The Green Table By Kurt Jooss Essay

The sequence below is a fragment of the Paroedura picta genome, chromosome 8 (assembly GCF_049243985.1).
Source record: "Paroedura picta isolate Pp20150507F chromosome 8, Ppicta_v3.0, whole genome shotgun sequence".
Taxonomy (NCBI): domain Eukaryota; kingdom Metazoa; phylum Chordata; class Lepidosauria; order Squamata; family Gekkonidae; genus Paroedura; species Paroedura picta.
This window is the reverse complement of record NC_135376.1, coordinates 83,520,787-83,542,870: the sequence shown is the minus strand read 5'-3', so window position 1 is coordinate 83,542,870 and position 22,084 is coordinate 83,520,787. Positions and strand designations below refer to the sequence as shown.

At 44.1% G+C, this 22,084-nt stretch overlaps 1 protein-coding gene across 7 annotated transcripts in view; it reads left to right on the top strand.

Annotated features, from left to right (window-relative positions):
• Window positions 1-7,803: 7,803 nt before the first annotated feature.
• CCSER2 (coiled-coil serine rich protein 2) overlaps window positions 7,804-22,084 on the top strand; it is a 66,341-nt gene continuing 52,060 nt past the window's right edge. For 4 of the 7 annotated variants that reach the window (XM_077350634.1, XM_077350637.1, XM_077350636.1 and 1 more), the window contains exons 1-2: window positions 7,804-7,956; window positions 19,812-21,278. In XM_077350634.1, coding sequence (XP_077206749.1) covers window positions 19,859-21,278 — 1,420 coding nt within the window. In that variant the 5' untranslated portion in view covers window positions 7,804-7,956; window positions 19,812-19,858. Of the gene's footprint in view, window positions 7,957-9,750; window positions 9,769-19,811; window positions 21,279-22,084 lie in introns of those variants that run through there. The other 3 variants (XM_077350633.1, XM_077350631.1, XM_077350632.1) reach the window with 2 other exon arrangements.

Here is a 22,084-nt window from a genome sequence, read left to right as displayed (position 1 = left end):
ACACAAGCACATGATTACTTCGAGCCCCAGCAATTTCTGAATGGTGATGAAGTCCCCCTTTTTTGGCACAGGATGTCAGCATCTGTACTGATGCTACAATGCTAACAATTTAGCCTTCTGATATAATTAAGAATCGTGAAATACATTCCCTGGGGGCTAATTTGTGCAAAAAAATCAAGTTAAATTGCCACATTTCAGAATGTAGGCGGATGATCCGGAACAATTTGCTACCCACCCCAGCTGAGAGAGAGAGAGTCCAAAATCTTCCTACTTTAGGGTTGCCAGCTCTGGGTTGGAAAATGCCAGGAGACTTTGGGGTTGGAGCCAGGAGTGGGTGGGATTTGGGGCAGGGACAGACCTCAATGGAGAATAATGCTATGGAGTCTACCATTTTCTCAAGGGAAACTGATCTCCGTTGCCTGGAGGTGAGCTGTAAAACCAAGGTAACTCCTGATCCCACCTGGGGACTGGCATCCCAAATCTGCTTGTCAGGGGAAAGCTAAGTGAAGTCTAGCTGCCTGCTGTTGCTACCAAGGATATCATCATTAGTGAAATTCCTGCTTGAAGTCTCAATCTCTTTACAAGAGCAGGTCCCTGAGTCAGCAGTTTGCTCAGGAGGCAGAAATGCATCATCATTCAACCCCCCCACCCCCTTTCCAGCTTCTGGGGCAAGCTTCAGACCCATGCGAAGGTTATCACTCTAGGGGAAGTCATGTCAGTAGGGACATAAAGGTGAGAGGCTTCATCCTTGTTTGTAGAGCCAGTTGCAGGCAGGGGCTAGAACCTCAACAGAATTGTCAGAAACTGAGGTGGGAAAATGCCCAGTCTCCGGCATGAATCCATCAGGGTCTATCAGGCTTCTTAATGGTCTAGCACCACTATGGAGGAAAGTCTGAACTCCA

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The Green Table, choreographed by Kurt Jooss and composed by Fritz A. Cohen, first premiered in Paris, France and won first place in the Paris choreographic competition held by the International Archives of the Dance in early July of 1932 (Martin 155). Kurt Jooss (1901—1979) was a German choreographer and dancer, as well as a visionary for his time. Fritz A. Cohen (1904-1967) was a German composer, who worked closely with Jooss to create this piece, which has been interpreted by John Martin as a statement against war. The ballet Der Grüne Tisch, subtitled, “A Tatentanz,” achieved praise, not only in Paris and Germany, but also Amsterdam, Brussels, London, and America (Martin 155). As Martin sums up, “In eight loosely connected scenes…it pictures the bitter futility of war” (155). In other words, Jooss explores the ineffectiveness of violence through a series of scenes depicting battle and woe. The New York stock market crash in 1929 sparked a worldwide economic crisis (“Hitler Comes to Power”). By June of 1932, six million people were unemployed in Germany and the economic distress led to a rise in the support of the Nazi party; consequently, the Nazi party won the votes of almost 40 percent of the electorate in the German parliament elections of July 1932 (“Hitler Comes to Power”). However, by November of 1932, the Nazi party lost two million votes from the previous July (“Hitler Comes to Power”). Adolf Hitler formed an alliance with the conservatives and after
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